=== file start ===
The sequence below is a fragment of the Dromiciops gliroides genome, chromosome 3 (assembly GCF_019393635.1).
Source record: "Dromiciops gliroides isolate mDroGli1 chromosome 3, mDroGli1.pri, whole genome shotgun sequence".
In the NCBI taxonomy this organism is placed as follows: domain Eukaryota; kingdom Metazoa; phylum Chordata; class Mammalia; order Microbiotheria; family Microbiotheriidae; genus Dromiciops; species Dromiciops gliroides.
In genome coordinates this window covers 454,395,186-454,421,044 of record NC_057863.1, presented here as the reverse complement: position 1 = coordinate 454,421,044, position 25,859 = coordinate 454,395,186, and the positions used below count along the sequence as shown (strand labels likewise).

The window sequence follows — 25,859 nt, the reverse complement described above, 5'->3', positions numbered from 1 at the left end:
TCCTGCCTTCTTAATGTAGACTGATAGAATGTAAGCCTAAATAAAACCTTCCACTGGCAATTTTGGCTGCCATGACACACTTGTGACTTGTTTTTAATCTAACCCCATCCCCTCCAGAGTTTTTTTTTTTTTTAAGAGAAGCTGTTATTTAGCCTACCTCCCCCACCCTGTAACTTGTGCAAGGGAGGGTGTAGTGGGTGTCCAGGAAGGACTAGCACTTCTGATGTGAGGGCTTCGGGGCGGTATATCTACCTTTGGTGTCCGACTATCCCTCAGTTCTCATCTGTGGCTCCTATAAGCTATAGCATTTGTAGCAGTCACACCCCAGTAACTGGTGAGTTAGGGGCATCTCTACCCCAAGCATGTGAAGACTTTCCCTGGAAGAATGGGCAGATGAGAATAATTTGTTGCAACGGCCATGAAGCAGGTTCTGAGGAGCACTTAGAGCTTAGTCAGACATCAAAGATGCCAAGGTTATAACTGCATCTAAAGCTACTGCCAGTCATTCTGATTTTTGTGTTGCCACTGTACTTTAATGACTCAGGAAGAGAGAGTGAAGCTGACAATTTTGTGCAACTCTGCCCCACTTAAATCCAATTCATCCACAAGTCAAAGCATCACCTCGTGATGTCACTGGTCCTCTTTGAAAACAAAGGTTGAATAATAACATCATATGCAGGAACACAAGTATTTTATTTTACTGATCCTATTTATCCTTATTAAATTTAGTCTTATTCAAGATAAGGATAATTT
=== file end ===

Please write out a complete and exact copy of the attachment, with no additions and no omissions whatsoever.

The sequence below is a fragment of the Dromiciops gliroides genome, chromosome 3 (assembly GCF_019393635.1).
Source record: "Dromiciops gliroides isolate mDroGli1 chromosome 3, mDroGli1.pri, whole genome shotgun sequence".
In the NCBI taxonomy this organism is placed as follows: domain Eukaryota; kingdom Metazoa; phylum Chordata; class Mammalia; order Microbiotheria; family Microbiotheriidae; genus Dromiciops; species Dromiciops gliroides.
In genome coordinates this window covers 454,395,186-454,421,044 of record NC_057863.1, presented here as the reverse complement: position 1 = coordinate 454,421,044, position 25,859 = coordinate 454,395,186, and the positions used below count along the sequence as shown (strand labels likewise).

The window sequence follows — 25,859 nt, the reverse complement described above, 5'->3', positions numbered from 1 at the left end:
TCCTGCCTTCTTAATGTAGACTGATAGAATGTAAGCCTAAATAAAACCTTCCACTGGCAATTTTGGCTGCCATGACACACTTGTGACTTGTTTTTAATCTAACCCCATCCCCTCCAGAGTTTTTTTTTTTTTTAAGAGAAGCTGTTATTTAGCCTACCTCCCCCACCCTGTAACTTGTGCAAGGGAGGGTGTAGTGGGTGTCCAGGAAGGACTAGCACTTCTGATGTGAGGGCTTCGGGGCGGTATATCTACCTTTGGTGTCCGACTATCCCTCAGTTCTCATCTGTGGCTCCTATAAGCTATAGCATTTGTAGCAGTCACACCCCAGTAACTGGTGAGTTAGGGGCATCTCTACCCCAAGCATGTGAAGACTTTCCCTGGAAGAATGGGCAGATGAGAATAATTTGTTGCAACGGCCATGAAGCAGGTTCTGAGGAGCACTTAGAGCTTAGTCAGACATCAAAGATGCCAAGGTTATAACTGCATCTAAAGCTACTGCCAGTCATTCTGATTTTTGTGTTGCCACTGTACTTTAATGACTCAGGAAGAGAGAGTGAAGCTGACAATTTTGTGCAACTCTGCCCCACTTAAATCCAATTCATCCACAAGTCAAAGCATCACCTCGTGATGTCACTGGTCCTCTTTGAAAACAAAGGTTGAATAATAACATCATATGCAGGAACACAAGTATTTTATTTTACTGATCCTATTTATCCTTATTAAATTTAGTCTTATTCAAGATAAGGATAATTT